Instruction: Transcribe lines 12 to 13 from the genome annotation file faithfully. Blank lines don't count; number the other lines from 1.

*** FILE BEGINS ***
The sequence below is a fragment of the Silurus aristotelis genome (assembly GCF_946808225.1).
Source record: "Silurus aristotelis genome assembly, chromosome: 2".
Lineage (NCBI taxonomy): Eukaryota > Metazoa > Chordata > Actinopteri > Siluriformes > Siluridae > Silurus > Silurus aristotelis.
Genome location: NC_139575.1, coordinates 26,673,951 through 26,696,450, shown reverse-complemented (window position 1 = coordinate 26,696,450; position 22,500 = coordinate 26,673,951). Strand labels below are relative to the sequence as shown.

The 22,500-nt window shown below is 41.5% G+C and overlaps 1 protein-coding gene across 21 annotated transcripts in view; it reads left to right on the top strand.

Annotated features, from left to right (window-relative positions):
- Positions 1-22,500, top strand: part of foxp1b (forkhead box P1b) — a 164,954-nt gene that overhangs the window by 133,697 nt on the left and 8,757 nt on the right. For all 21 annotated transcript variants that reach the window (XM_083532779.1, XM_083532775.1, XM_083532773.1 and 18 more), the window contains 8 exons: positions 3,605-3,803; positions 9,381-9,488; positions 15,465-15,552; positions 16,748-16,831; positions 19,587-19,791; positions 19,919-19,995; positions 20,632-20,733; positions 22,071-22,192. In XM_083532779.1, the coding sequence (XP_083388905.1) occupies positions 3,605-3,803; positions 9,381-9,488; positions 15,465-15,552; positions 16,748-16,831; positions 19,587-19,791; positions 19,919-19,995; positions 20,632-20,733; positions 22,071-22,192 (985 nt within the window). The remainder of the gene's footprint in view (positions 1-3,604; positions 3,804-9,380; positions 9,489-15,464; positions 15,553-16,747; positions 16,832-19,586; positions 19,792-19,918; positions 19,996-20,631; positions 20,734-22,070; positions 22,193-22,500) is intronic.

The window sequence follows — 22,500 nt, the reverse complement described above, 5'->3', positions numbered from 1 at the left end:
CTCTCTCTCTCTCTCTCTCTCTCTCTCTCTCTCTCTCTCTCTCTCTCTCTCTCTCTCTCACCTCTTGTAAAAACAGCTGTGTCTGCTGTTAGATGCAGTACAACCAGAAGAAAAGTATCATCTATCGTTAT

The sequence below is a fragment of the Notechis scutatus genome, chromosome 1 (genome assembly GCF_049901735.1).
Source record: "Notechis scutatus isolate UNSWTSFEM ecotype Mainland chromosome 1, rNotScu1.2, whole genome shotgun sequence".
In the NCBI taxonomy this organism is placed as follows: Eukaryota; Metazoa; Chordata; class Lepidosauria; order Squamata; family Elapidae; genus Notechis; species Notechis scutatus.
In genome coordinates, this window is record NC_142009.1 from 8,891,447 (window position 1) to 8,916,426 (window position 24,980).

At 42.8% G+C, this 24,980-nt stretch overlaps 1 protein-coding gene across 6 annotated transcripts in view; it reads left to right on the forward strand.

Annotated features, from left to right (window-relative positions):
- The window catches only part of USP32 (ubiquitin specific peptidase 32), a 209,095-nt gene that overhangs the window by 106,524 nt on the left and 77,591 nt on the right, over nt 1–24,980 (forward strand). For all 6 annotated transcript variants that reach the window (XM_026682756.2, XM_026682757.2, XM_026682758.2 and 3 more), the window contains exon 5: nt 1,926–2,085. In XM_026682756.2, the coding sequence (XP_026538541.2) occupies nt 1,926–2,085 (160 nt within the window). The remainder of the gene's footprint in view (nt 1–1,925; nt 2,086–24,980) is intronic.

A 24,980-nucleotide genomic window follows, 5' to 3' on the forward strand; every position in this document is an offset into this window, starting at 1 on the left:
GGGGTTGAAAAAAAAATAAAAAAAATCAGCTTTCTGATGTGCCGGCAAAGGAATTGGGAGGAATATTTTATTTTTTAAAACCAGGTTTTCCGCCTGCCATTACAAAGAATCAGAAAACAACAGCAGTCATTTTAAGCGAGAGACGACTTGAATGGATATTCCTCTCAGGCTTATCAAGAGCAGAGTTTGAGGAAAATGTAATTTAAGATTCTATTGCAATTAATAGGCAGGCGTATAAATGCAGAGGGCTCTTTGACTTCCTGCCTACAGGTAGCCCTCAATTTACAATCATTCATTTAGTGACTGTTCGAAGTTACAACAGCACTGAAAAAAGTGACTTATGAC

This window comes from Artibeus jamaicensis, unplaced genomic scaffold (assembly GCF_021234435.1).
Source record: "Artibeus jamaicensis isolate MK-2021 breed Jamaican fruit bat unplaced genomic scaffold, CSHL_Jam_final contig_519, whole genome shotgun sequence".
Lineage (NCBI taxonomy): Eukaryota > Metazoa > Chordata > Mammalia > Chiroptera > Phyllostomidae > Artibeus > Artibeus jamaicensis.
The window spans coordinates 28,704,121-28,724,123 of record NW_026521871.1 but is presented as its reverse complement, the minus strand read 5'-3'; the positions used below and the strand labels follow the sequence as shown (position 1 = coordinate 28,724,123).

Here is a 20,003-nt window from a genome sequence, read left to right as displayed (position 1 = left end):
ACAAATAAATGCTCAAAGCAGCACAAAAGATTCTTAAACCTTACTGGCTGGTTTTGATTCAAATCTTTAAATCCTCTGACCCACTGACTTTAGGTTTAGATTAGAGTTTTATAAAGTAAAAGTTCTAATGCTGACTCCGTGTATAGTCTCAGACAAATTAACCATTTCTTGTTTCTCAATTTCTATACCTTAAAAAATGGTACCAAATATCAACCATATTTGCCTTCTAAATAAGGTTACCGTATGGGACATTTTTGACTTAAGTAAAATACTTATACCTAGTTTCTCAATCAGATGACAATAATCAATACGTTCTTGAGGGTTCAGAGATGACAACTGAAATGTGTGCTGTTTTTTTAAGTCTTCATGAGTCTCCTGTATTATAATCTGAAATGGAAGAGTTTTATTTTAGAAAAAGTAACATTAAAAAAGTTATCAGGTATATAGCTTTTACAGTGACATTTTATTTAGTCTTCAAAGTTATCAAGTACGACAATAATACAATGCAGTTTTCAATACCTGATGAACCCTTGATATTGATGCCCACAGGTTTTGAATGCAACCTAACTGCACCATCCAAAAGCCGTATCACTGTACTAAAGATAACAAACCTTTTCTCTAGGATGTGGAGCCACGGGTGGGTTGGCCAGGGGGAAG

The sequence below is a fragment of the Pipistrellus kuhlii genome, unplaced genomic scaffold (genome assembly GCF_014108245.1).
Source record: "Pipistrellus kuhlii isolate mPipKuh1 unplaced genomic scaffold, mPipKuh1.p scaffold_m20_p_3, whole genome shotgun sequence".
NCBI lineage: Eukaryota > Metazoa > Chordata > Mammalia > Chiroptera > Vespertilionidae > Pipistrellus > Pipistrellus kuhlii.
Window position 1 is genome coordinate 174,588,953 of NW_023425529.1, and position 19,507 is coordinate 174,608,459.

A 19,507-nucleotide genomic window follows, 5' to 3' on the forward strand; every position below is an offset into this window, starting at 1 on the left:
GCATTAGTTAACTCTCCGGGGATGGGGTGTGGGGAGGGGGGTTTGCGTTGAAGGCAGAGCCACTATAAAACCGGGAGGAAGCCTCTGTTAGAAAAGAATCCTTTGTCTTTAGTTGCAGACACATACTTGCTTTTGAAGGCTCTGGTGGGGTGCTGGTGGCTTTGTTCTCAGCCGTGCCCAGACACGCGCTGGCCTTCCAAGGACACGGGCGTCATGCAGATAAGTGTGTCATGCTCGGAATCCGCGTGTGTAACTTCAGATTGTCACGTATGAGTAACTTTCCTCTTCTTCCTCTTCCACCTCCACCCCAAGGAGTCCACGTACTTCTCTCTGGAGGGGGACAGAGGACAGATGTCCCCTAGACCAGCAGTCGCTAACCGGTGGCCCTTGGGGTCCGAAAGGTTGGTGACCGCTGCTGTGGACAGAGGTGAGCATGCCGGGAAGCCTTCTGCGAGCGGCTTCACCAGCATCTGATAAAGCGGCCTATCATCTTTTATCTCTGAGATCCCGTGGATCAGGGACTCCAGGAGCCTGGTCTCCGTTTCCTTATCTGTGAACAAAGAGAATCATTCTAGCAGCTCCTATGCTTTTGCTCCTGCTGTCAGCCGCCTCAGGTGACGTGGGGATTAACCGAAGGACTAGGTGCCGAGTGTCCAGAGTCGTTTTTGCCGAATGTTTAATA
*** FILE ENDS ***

In the NCBI taxonomy this organism is placed as follows: Eukaryota; Metazoa; Chordata; class Lepidosauria; order Squamata; family Elapidae; genus Notechis; species Notechis scutatus.
In genome coordinates, this window is record NC_142009.1 from 8,891,447 (window position 1) to 8,916,426 (window position 24,980).